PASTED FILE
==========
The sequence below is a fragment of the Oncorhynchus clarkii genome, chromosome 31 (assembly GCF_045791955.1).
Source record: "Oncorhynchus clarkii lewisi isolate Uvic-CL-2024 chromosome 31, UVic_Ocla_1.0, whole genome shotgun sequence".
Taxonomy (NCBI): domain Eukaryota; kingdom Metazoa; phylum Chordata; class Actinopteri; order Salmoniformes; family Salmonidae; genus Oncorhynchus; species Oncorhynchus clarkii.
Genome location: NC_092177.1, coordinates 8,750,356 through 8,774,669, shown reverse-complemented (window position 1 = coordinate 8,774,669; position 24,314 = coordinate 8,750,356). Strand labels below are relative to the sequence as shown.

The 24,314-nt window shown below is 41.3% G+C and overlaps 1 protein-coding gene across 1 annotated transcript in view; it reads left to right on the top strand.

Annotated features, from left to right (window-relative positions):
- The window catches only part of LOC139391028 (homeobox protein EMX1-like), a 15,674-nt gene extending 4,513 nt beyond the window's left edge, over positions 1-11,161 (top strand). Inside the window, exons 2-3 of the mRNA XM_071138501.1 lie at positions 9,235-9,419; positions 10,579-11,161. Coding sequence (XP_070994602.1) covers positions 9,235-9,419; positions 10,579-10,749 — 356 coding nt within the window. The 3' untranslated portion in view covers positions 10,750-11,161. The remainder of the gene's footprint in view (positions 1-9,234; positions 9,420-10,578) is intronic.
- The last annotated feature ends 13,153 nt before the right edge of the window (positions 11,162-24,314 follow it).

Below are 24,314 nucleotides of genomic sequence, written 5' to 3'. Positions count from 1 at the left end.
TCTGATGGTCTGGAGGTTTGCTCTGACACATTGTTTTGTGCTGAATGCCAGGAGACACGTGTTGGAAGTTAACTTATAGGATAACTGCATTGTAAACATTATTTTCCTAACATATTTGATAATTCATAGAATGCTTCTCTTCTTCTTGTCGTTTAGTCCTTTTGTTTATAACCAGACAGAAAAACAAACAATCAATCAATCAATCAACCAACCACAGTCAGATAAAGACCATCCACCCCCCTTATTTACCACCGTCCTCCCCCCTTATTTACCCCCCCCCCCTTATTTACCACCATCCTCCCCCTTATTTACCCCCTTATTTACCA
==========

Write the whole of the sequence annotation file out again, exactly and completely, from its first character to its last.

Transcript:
The sequence below is a fragment of the Oncorhynchus clarkii genome, chromosome 31 (assembly GCF_045791955.1).
Source record: "Oncorhynchus clarkii lewisi isolate Uvic-CL-2024 chromosome 31, UVic_Ocla_1.0, whole genome shotgun sequence".
Taxonomy (NCBI): domain Eukaryota; kingdom Metazoa; phylum Chordata; class Actinopteri; order Salmoniformes; family Salmonidae; genus Oncorhynchus; species Oncorhynchus clarkii.
Genome location: NC_092177.1, coordinates 8,750,356 through 8,774,669, shown reverse-complemented (window position 1 = coordinate 8,774,669; position 24,314 = coordinate 8,750,356). Strand labels below are relative to the sequence as shown.

The 24,314-nt window shown below is 41.3% G+C and overlaps 1 protein-coding gene across 1 annotated transcript in view; it reads left to right on the top strand.

Annotated features, from left to right (window-relative positions):
- The window catches only part of LOC139391028 (homeobox protein EMX1-like), a 15,674-nt gene extending 4,513 nt beyond the window's left edge, over positions 1-11,161 (top strand). Inside the window, exons 2-3 of the mRNA XM_071138501.1 lie at positions 9,235-9,419; positions 10,579-11,161. Coding sequence (XP_070994602.1) covers positions 9,235-9,419; positions 10,579-10,749 — 356 coding nt within the window. The 3' untranslated portion in view covers positions 10,750-11,161. The remainder of the gene's footprint in view (positions 1-9,234; positions 9,420-10,578) is intronic.
- The last annotated feature ends 13,153 nt before the right edge of the window (positions 11,162-24,314 follow it).

Below are 24,314 nucleotides of genomic sequence, written 5' to 3'. Positions count from 1 at the left end.
TCTGATGGTCTGGAGGTTTGCTCTGACACATTGTTTTGTGCTGAATGCCAGGAGACACGTGTTGGAAGTTAACTTATAGGATAACTGCATTGTAAACATTATTTTCCTAACATATTTGATAATTCATAGAATGCTTCTCTTCTTCTTGTCGTTTAGTCCTTTTGTTTATAACCAGACAGAAAAACAAACAATCAATCAATCAATCAACCAACCACAGTCAGATAAAGACCATCCACCCCCCTTATTTACCACCGTCCTCCCCCCTTATTTACCCCCCCCCCCTTATTTACCACCATCCTCCCCCTTATTTACCCCCTTATTTACCA